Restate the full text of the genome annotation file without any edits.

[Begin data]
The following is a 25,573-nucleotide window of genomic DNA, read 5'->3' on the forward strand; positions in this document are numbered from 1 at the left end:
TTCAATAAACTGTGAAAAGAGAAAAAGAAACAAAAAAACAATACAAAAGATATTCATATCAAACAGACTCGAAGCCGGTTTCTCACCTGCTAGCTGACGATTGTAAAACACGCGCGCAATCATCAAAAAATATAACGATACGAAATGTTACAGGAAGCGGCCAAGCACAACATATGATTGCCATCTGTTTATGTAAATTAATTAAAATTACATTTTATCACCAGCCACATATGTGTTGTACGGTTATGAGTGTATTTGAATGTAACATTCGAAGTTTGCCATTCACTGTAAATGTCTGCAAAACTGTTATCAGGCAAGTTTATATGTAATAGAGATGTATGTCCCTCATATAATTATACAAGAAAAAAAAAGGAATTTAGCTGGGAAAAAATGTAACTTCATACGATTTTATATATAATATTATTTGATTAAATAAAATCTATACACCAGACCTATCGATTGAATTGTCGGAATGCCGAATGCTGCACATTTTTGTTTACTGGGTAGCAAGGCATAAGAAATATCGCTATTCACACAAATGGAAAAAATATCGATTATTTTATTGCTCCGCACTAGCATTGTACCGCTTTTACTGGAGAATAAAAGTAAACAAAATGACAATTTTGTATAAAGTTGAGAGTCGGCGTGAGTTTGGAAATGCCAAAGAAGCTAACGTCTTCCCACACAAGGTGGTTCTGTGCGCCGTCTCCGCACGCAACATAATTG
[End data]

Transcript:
The following is a 25,573-nucleotide window of genomic DNA, read 5'->3' on the forward strand; positions in this document are numbered from 1 at the left end:
TTCAATAAACTGTGAAAAGAGAAAAAGAAACAAAAAAACAATACAAAAGATATTCATATCAAACAGACTCGAAGCCGGTTTCTCACCTGCTAGCTGACGATTGTAAAACACGCGCGCAATCATCAAAAAATATAACGATACGAAATGTTACAGGAAGCGGCCAAGCACAACATATGATTGCCATCTGTTTATGTAAATTAATTAAAATTACATTTTATCACCAGCCACATATGTGTTGTACGGTTATGAGTGTATTTGAATGTAACATTCGAAGTTTGCCATTCACTGTAAATGTCTGCAAAACTGTTATCAGGCAAGTTTATATGTAATAGAGATGTATGTCCCTCATATAATTATACAAGAAAAAAAAAGGAATTTAGCTGGGAAAAAATGTAACTTCATACGATTTTATATATAATATTATTTGATTAAATAAAATCTATACACCAGACCTATCGATTGAATTGTCGGAATGCCGAATGCTGCACATTTTTGTTTACTGGGTAGCAAGGCATAAGAAATATCGCTATTCACACAAATGGAAAAAATATCGATTATTTTATTGCTCCGCACTAGCATTGTACCGCTTTTACTGGAGAATAAAAGTAAACAAAATGACAATTTTGTATAAAGTTGAGAGTCGGCGTGAGTTTGGAAATGCCAAAGAAGCTAACGTCTTCCCACACAAGGTGGTTCTGTGCGCCGTCTCCGCACGCAACATAATTG